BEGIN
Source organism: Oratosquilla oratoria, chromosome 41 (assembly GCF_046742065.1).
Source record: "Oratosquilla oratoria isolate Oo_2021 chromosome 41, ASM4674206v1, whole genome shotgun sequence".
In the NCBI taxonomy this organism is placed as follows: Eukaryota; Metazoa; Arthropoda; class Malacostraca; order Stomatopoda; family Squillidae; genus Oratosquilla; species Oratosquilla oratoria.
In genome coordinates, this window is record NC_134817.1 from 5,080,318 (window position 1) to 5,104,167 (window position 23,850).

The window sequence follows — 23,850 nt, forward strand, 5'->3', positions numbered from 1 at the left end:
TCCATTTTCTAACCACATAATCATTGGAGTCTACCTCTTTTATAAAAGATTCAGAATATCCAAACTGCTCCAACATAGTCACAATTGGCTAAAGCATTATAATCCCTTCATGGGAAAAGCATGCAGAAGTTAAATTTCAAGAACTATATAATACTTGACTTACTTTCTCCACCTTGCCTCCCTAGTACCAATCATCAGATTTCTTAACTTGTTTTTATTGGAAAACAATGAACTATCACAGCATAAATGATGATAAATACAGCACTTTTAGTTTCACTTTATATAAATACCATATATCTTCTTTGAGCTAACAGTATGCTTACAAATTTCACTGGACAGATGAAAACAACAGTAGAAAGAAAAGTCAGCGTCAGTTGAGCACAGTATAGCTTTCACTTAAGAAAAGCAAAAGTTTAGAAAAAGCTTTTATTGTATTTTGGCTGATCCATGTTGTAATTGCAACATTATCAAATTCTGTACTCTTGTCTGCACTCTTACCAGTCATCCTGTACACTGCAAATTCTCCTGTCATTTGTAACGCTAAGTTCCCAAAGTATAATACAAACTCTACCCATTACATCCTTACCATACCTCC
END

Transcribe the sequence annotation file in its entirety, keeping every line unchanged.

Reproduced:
Source organism: Oratosquilla oratoria, chromosome 41 (assembly GCF_046742065.1).
Source record: "Oratosquilla oratoria isolate Oo_2021 chromosome 41, ASM4674206v1, whole genome shotgun sequence".
In the NCBI taxonomy this organism is placed as follows: Eukaryota; Metazoa; Arthropoda; class Malacostraca; order Stomatopoda; family Squillidae; genus Oratosquilla; species Oratosquilla oratoria.
In genome coordinates, this window is record NC_134817.1 from 5,080,318 (window position 1) to 5,104,167 (window position 23,850).

The window sequence follows — 23,850 nt, forward strand, 5'->3', positions numbered from 1 at the left end:
TCCATTTTCTAACCACATAATCATTGGAGTCTACCTCTTTTATAAAAGATTCAGAATATCCAAACTGCTCCAACATAGTCACAATTGGCTAAAGCATTATAATCCCTTCATGGGAAAAGCATGCAGAAGTTAAATTTCAAGAACTATATAATACTTGACTTACTTTCTCCACCTTGCCTCCCTAGTACCAATCATCAGATTTCTTAACTTGTTTTTATTGGAAAACAATGAACTATCACAGCATAAATGATGATAAATACAGCACTTTTAGTTTCACTTTATATAAATACCATATATCTTCTTTGAGCTAACAGTATGCTTACAAATTTCACTGGACAGATGAAAACAACAGTAGAAAGAAAAGTCAGCGTCAGTTGAGCACAGTATAGCTTTCACTTAAGAAAAGCAAAAGTTTAGAAAAAGCTTTTATTGTATTTTGGCTGATCCATGTTGTAATTGCAACATTATCAAATTCTGTACTCTTGTCTGCACTCTTACCAGTCATCCTGTACACTGCAAATTCTCCTGTCATTTGTAACGCTAAGTTCCCAAAGTATAATACAAACTCTACCCATTACATCCTTACCATACCTCC